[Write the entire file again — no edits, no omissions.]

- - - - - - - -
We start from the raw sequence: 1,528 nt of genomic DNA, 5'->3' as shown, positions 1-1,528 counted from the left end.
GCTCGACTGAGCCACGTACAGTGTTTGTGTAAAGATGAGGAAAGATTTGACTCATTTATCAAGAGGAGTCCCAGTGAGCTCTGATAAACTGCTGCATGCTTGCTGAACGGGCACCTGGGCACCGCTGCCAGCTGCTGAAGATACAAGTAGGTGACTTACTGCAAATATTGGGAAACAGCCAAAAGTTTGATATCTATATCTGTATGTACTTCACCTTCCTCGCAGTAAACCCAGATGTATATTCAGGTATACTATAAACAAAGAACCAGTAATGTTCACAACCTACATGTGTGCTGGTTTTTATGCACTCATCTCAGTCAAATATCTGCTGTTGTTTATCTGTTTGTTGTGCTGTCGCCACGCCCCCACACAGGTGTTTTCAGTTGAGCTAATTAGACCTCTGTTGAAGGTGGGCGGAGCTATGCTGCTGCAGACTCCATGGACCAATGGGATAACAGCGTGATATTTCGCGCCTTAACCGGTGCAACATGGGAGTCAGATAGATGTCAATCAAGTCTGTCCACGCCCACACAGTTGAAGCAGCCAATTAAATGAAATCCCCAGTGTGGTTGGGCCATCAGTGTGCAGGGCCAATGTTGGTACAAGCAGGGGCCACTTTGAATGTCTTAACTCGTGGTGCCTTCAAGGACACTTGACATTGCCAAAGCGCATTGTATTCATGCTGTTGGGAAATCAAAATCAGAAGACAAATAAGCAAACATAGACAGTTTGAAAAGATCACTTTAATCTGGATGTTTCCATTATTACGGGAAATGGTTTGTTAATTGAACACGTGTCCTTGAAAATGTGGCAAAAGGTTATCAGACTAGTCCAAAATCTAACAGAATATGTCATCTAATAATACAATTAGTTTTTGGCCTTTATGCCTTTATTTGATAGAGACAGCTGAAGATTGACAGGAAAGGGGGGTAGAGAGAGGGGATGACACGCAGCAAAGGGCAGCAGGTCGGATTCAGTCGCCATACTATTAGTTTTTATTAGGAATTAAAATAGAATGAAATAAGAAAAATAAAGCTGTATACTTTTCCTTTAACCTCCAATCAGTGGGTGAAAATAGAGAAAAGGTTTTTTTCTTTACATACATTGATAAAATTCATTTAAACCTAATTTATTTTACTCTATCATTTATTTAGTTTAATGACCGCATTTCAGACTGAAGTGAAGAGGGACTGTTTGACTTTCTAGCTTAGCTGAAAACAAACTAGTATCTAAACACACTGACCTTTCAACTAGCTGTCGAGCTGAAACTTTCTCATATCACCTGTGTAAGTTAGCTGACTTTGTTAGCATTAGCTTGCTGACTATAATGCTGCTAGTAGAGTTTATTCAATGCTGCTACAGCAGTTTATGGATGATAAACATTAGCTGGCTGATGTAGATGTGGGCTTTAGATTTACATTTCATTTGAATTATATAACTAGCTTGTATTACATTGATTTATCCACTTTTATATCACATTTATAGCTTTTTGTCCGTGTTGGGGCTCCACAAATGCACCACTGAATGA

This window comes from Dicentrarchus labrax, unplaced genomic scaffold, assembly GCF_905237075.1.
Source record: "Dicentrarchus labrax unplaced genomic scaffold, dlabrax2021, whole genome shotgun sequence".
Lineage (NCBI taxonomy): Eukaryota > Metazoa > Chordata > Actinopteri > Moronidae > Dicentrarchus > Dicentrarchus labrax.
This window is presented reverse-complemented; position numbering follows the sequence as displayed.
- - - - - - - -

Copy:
We start from the raw sequence: 1,528 nt of genomic DNA, 5'->3' as shown, positions 1-1,528 counted from the left end.
GCTCGACTGAGCCACGTACAGTGTTTGTGTAAAGATGAGGAAAGATTTGACTCATTTATCAAGAGGAGTCCCAGTGAGCTCTGATAAACTGCTGCATGCTTGCTGAACGGGCACCTGGGCACCGCTGCCAGCTGCTGAAGATACAAGTAGGTGACTTACTGCAAATATTGGGAAACAGCCAAAAGTTTGATATCTATATCTGTATGTACTTCACCTTCCTCGCAGTAAACCCAGATGTATATTCAGGTATACTATAAACAAAGAACCAGTAATGTTCACAACCTACATGTGTGCTGGTTTTTATGCACTCATCTCAGTCAAATATCTGCTGTTGTTTATCTGTTTGTTGTGCTGTCGCCACGCCCCCACACAGGTGTTTTCAGTTGAGCTAATTAGACCTCTGTTGAAGGTGGGCGGAGCTATGCTGCTGCAGACTCCATGGACCAATGGGATAACAGCGTGATATTTCGCGCCTTAACCGGTGCAACATGGGAGTCAGATAGATGTCAATCAAGTCTGTCCACGCCCACACAGTTGAAGCAGCCAATTAAATGAAATCCCCAGTGTGGTTGGGCCATCAGTGTGCAGGGCCAATGTTGGTACAAGCAGGGGCCACTTTGAATGTCTTAACTCGTGGTGCCTTCAAGGACACTTGACATTGCCAAAGCGCATTGTATTCATGCTGTTGGGAAATCAAAATCAGAAGACAAATAAGCAAACATAGACAGTTTGAAAAGATCACTTTAATCTGGATGTTTCCATTATTACGGGAAATGGTTTGTTAATTGAACACGTGTCCTTGAAAATGTGGCAAAAGGTTATCAGACTAGTCCAAAATCTAACAGAATATGTCATCTAATAATACAATTAGTTTTTGGCCTTTATGCCTTTATTTGATAGAGACAGCTGAAGATTGACAGGAAAGGGGGGTAGAGAGAGGGGATGACACGCAGCAAAGGGCAGCAGGTCGGATTCAGTCGCCATACTATTAGTTTTTATTAGGAATTAAAATAGAATGAAATAAGAAAAATAAAGCTGTATACTTTTCCTTTAACCTCCAATCAGTGGGTGAAAATAGAGAAAAGGTTTTTTTCTTTACATACATTGATAAAATTCATTTAAACCTAATTTATTTTACTCTATCATTTATTTAGTTTAATGACCGCATTTCAGACTGAAGTGAAGAGGGACTGTTTGACTTTCTAGCTTAGCTGAAAACAAACTAGTATCTAAACACACTGACCTTTCAACTAGCTGTCGAGCTGAAACTTTCTCATATCACCTGTGTAAGTTAGCTGACTTTGTTAGCATTAGCTTGCTGACTATAATGCTGCTAGTAGAGTTTATTCAATGCTGCTACAGCAGTTTATGGATGATAAACATTAGCTGGCTGATGTAGATGTGGGCTTTAGATTTACATTTCATTTGAATTATATAACTAGCTTGTATTACATTGATTTATCCACTTTTATATCACATTTATAGCTTTTTGTCCGTGTTGGGGCTCCACAAATGCACCACTGAATGA

This window comes from Dicentrarchus labrax, unplaced genomic scaffold, assembly GCF_905237075.1.
Source record: "Dicentrarchus labrax unplaced genomic scaffold, dlabrax2021, whole genome shotgun sequence".
Lineage (NCBI taxonomy): Eukaryota > Metazoa > Chordata > Actinopteri > Moronidae > Dicentrarchus > Dicentrarchus labrax.
This window is presented reverse-complemented; position numbering follows the sequence as displayed.